The high rates of HIV and STIs in Indian MSM may be due to several reasons, including lack of education, lack of access to basic health care, marginalization, social stigma, and the psychological consequences of such which may in turn, lead to increased risk-taking behaviours, commercial sex work, increased exposure to sexual violence, and substance use [33],[34],[35],[36],[37],[38] . However, appropriate interventions among this group, including health care access, counselling, and STI treatment are proven ways to decrease the transmission in this population and in controlling rates of HIV incidence in the whole population.

Aside from issues related to HIV and STIs, however, there is likely little attention to the health care needs of MSM throughout medical education leading to a lacuna in knowledgeable care for this population [3] . This lack of knowledge is of concern for general practitioners and others practicing primary care including quacks and non-licensed practitioners, as they form a primary entry point to the health care system and are in a position to help patients achieve the best health possible and lead fulfilling lives. This would include, but not be limited, to behavioural counselling and education on HIV prevention or infecting others, screening for and addressing mental health issues, as well as providing appropriate medical care as needed. As such the information on MSM in India is relatively limited, as there has historically been a lack of research in this population. However, this is changing and by extrapolating from what we know from more recent studies in India and studies in other countries, it is possible to provide a framework for delivering optimal health care to MSM in India.

   HIV and STI prevention among MSM Top

Although significant health care issues for MSM are similar to the routine health recommendations for all men, independent of sexual behaviour and orientation, there are unique issues that need to be considered and addressed to optimize HIV and STI prevention. Aside from periodic STI/HIV screening, which all non-monogamous sexually active Indian men should undergo at least annually, other medical conditions may be more common in MSM and deserve additional clinical scrutiny. Medical providers should screen MSM for hepatitis B virus and immunize susceptible patients, given the propensity for sexual transmission of this infection among MSM [27],[28],[39],[40] . MSM, especially HIV infected MSM may also need to be routinely screened for anal human papillomavirus (HPV) related neoplasia, as rates of anal cancer are significantly elevated [41],[42] .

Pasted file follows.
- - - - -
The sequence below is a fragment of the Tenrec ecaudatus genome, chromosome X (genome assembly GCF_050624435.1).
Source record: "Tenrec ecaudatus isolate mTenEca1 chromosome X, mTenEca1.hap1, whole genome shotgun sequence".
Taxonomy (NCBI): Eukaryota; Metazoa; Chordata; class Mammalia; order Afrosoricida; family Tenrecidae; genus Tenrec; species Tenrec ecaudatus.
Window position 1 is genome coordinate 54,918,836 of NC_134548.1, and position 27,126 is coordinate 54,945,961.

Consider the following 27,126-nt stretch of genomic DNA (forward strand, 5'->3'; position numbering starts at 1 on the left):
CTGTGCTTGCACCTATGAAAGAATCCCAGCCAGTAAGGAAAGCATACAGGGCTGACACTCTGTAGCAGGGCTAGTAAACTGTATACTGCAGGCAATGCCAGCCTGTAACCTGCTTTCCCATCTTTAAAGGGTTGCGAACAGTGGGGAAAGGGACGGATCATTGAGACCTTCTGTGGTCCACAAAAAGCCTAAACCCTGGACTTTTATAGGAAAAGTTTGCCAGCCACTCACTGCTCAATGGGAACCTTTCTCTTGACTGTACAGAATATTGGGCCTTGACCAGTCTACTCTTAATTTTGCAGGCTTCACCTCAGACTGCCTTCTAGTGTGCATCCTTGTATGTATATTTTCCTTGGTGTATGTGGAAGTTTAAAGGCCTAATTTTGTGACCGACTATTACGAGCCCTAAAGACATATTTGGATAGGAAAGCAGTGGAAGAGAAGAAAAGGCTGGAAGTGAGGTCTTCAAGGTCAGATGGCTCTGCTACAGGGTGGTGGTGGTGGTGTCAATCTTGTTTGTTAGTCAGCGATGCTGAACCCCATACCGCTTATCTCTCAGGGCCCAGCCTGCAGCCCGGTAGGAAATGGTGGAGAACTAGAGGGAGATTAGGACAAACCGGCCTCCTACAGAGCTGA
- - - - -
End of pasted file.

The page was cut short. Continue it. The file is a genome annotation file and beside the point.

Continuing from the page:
The World Health Organization (WHO) provides guidelines for prevention and treatment of STIs including symptomatic management [43] . The Centers for Disease Control and Prevention (CDC), USA provides updated and basic guidelines for health promotion and prevention of STIs among MSM [44] . The NACO, New Delhi also provides STI treatment guidelines including syndromic management for the general population and presumptive treatment for high risk groups [45] . Some MSM are at increased risk for HIV infection and other viral and bacterial STIs. Studies show that some MSM in India may have multiple sexual partners and frequently do not use protection (i.e. condoms) [8],[38],[46],[47],[48] . Another study, which reported nearly 10 per cent same-sex behaviour among men in rural India, indicated that all anal intercourse between men was unprotected [24] . These studies underscore the need for a much more vigilant and aggressive prevention and education campaigns targeted towards MSM. Previously receiving little attention, MSM are now increasingly being recognized in India as a group that is at increased risk for HIV and other STIs [2],[26],[38],[49],[50] . It is imperative that clinicians ask all patients in an open and non-judgmental fashion about their sexual behaviour and provide routine HIV testing and STI screening and treatment. Clinicians should be comfortable to routinely ask about sexual practices, focusing on what the patient does, rather than how the patients identify themselves.

Since STIs can often be asymptomatic, MSM should be considered for routine screening of STIs, even in the absence of any physical complaints or symptoms. In the United States, the Centers for Disease Control recommends that the following studies be performed at least annually for sexually active MSM: (i) HIV serology - if HIV negative or not previously tested; (ii) Syphilis serology; (iii) Urethral culture or urine nucleic acid amplification test for gonorrhoea; (iv) Urethral or urine test (nucleic acid amplification) for Chlamydia; (v) Pharyngeal specimen collection to test for gonorrhea in men with oral-genital exposure; and (vi) Rectal gonorrhoea and Chlamydia screening in men having receptive anal intercourse [51] .

Unfortunately, many of these recommendations are not possible for most patients in India as costs are prohibitive. As per WHO and NACO guidelines, syndromic management of genitourinary symptoms coupled with routine screening for high risk patients who can afford the screening may be the most feasible option [43],[45] . This approach represents a challenge since routine screening based on a risk assessment is more ideal than syndromic management alone in order to decrease the STI/HIV burden in India, which is recognized by NACO. Presumptive treatment of STIs for high risk MSM may be one option though, especially since asymptomatic STIs are highly prevalent in this population [30] . Since HIV and STI transmissions do not occur in a vacuum, patients should be encouraged to have partners (both male and female partners, including wives) tested and screened for HIV and STIs. This may be challenging, especially for MSM who are also married, since this is likely to upset marital dynamics; but it is important that physicians encourage patients to have their partners tested if the chain of transmission is to be stopped.